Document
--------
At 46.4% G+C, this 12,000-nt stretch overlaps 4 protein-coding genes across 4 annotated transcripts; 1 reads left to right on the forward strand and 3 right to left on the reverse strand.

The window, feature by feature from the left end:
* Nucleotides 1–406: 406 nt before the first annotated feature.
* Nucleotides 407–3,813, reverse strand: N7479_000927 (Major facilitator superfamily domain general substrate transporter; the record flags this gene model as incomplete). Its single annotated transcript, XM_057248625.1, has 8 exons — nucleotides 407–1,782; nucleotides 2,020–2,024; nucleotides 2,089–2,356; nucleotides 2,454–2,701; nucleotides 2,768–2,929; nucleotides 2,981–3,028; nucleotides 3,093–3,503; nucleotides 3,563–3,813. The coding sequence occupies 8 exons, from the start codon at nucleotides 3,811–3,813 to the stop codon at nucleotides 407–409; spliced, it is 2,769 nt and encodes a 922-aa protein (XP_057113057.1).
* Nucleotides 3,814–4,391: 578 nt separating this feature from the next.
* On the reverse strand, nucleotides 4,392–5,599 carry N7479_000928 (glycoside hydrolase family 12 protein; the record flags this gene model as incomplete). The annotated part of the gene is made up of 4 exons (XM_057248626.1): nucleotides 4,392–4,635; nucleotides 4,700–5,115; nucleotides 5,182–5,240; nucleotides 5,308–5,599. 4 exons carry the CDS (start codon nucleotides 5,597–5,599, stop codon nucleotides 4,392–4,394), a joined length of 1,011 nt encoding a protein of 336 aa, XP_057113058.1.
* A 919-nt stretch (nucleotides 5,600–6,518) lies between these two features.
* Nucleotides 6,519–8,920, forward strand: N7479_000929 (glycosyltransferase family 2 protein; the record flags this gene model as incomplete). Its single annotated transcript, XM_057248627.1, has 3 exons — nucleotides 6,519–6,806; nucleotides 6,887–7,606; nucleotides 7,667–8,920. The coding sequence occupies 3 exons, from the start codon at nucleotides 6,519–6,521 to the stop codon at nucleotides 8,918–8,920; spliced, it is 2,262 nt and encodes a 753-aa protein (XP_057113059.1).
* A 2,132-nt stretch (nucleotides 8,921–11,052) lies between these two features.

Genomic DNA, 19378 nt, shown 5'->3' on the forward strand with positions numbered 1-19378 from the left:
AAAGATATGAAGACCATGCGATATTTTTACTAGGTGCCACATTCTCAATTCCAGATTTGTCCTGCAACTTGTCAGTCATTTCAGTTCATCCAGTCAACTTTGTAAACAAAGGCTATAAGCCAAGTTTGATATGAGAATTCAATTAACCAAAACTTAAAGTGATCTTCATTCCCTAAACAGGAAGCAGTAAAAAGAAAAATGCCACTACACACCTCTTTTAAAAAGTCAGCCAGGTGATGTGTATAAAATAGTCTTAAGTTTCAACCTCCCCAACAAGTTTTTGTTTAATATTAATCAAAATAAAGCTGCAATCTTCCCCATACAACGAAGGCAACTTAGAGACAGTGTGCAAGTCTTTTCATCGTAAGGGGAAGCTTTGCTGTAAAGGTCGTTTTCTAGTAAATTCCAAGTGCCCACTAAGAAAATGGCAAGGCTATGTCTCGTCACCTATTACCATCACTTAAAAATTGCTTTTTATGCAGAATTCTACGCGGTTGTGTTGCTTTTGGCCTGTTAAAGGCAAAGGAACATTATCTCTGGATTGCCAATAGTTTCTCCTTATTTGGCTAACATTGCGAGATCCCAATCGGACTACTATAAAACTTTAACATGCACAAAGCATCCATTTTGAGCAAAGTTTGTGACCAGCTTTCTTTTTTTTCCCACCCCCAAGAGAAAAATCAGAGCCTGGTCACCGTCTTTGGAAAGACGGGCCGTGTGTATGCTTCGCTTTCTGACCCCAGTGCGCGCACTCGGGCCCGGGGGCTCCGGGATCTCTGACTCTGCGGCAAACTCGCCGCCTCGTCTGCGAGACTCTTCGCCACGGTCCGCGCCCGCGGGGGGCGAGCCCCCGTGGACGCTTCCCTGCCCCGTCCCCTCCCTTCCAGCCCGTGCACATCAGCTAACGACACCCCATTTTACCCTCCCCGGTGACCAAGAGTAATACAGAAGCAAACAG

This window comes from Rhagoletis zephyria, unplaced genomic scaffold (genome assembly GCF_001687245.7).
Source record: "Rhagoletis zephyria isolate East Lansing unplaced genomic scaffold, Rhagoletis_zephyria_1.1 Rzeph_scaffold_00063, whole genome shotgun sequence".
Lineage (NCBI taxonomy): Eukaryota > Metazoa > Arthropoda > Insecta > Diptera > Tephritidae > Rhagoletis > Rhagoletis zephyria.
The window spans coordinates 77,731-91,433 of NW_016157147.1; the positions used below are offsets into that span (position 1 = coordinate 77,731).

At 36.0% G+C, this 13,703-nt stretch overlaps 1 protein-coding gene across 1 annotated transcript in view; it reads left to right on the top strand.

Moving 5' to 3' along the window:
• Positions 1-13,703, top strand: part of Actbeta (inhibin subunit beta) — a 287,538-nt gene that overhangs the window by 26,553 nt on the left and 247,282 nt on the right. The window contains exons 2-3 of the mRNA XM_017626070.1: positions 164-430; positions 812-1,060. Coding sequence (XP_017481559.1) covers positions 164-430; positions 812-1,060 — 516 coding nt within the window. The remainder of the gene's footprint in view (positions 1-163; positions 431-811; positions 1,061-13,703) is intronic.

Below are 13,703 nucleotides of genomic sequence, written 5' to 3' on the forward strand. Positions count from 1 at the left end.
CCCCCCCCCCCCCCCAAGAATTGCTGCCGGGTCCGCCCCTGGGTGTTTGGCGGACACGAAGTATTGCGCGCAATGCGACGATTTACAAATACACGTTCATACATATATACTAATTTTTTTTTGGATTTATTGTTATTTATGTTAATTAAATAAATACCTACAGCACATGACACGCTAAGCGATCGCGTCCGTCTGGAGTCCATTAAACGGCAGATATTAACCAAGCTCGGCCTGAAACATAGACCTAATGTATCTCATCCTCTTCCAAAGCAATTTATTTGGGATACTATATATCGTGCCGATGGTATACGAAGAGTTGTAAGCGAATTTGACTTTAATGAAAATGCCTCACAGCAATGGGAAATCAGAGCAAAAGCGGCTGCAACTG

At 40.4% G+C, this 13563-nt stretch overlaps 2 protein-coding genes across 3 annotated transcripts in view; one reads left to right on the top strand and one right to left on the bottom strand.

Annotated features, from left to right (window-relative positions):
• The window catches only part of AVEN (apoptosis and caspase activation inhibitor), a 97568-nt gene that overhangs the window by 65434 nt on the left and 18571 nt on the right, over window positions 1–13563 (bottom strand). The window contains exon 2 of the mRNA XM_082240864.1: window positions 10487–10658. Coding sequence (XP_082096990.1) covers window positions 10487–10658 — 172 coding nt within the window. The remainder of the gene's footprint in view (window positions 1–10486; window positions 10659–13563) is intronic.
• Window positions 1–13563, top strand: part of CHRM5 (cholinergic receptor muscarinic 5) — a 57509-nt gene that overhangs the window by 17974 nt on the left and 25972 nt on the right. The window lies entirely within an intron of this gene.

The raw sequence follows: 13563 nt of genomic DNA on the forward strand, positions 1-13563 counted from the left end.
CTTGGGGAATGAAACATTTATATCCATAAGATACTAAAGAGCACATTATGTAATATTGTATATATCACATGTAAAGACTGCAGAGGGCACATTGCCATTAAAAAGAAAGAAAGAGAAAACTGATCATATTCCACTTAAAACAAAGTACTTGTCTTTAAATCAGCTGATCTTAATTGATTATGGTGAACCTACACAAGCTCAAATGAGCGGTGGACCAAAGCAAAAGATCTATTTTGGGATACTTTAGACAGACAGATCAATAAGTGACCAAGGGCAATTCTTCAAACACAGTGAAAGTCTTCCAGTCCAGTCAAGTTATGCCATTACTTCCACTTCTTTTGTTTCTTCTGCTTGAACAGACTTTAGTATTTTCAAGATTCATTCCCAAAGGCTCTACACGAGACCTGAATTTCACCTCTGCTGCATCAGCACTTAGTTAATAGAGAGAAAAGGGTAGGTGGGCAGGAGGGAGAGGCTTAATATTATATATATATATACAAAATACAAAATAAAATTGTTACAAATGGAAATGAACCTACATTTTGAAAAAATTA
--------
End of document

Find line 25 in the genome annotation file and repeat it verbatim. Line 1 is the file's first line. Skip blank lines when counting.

The raw sequence follows: 13563 nt of genomic DNA on the forward strand, positions 1-13563 counted from the left end.